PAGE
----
The Boston Globe is reporting that Sen. Scott Brown (R-MA), who on Tuesday voted to filibuster a measure to gradually repeal Don’t Ask, Don’t Tell, is now lashing out against Harvard University President Drew Gilpin Faust for saying that the University would “continue barring ROTC from campus” unless the the ban against gays and lesbians is repealed. Brown also criticized Gilpin for supporting the DREAM Act and suggested that she would rather open the school to undocumented immigrants than military recruiters:
“Harvard President Faust has been lobbying on Capitol Hill in support of the DREAM Act, which would grant legal status to illegal immigrants attending college. Harvard has its priorities upside down,” the Massachusetts Republican said in a statement. “They should embrace young people who want to serve their country, rather than promoting a plan that provides amnesty to students who are in this country illegally.”
“I am extremely disappointed to learn of Harvard University’s decision to continue to ban ROTC from its campus,” he added. “It is incomprehensible to me that Harvard does not allow ROTC to use its facilities, but welcomes students who are in this country illegally.”
The obvious point to make is that the DREAM Act itself would allow “young people who want to serve their country” enlist in the service. The Act permits immigrants who meet all eligibility requirements and serve in the U.S. armed forces or attend college for at least two years to obtain regular lawful permanent resident status after six years. As Andrea Nill points out, many Military experts have come out in support of the DREAM Act because it would significantly increase the pool of qualified recruits in the Latino population, which comprises the majority of undocumented immigrants and which research indicates are more likely to enlist and serve in the military than any other group.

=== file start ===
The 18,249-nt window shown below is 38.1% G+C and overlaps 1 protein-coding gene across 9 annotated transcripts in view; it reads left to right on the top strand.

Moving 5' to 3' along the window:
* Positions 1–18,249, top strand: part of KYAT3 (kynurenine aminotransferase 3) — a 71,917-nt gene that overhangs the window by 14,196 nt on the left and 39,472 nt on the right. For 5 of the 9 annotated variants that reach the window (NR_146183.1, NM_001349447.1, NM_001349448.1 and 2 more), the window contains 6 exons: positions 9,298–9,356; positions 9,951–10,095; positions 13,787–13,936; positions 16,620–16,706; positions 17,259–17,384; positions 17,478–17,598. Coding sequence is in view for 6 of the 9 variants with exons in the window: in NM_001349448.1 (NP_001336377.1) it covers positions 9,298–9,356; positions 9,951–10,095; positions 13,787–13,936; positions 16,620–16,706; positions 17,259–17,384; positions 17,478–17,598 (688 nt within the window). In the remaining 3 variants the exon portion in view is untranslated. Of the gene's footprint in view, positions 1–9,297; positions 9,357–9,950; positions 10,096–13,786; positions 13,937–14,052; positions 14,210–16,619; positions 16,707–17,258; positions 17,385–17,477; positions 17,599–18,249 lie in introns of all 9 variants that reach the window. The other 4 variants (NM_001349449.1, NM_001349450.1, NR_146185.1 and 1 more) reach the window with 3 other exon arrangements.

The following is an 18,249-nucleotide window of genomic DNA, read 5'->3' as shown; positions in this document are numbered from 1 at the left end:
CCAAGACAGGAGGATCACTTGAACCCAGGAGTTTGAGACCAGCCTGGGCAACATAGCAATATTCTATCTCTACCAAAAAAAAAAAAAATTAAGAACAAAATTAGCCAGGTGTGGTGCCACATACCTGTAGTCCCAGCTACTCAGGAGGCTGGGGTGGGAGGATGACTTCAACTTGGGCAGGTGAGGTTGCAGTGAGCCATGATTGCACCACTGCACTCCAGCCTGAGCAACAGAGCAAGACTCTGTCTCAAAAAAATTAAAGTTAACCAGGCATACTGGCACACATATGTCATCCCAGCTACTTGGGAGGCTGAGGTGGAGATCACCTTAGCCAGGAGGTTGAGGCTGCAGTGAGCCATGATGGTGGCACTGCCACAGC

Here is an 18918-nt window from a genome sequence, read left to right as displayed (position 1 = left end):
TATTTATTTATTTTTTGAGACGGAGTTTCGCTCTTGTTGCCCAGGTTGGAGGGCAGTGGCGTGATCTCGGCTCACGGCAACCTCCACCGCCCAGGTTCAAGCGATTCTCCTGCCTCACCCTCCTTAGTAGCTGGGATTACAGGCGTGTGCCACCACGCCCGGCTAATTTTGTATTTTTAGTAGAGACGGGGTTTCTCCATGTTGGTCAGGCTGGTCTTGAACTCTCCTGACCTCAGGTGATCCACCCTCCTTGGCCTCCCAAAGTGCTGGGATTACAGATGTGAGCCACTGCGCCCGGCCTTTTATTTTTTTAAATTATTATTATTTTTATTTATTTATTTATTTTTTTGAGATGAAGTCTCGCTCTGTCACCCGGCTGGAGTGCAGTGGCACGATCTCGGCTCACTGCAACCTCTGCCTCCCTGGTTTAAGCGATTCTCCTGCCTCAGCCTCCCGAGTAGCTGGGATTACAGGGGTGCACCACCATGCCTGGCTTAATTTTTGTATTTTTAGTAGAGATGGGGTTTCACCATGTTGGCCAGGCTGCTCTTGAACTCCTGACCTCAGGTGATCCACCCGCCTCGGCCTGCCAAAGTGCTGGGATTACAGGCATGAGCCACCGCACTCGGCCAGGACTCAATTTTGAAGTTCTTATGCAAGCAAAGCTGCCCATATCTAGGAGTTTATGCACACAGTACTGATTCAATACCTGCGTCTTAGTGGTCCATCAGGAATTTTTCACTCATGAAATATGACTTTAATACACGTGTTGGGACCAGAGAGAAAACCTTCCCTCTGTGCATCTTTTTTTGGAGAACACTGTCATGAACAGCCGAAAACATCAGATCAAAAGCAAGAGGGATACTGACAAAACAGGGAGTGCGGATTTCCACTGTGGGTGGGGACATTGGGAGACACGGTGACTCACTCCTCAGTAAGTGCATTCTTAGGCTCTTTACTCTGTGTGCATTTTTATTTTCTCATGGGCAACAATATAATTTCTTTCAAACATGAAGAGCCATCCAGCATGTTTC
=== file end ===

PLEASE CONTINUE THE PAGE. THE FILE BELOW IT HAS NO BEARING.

Brown posits false choice — he’s saying that given the option of allowing Harvard students access to ROTC recruiters on campus or providing young undocumented immigrants with legal status, Faust ignored the the needs of military. That’s a hard argument to make when the Defense Department supports the Act and if Brown had allowed the Senate to proceed with debate, we could be on the brink of ending DADT (which would allow recruiters back on campus) and opening up the ranks to those who want to serve their country.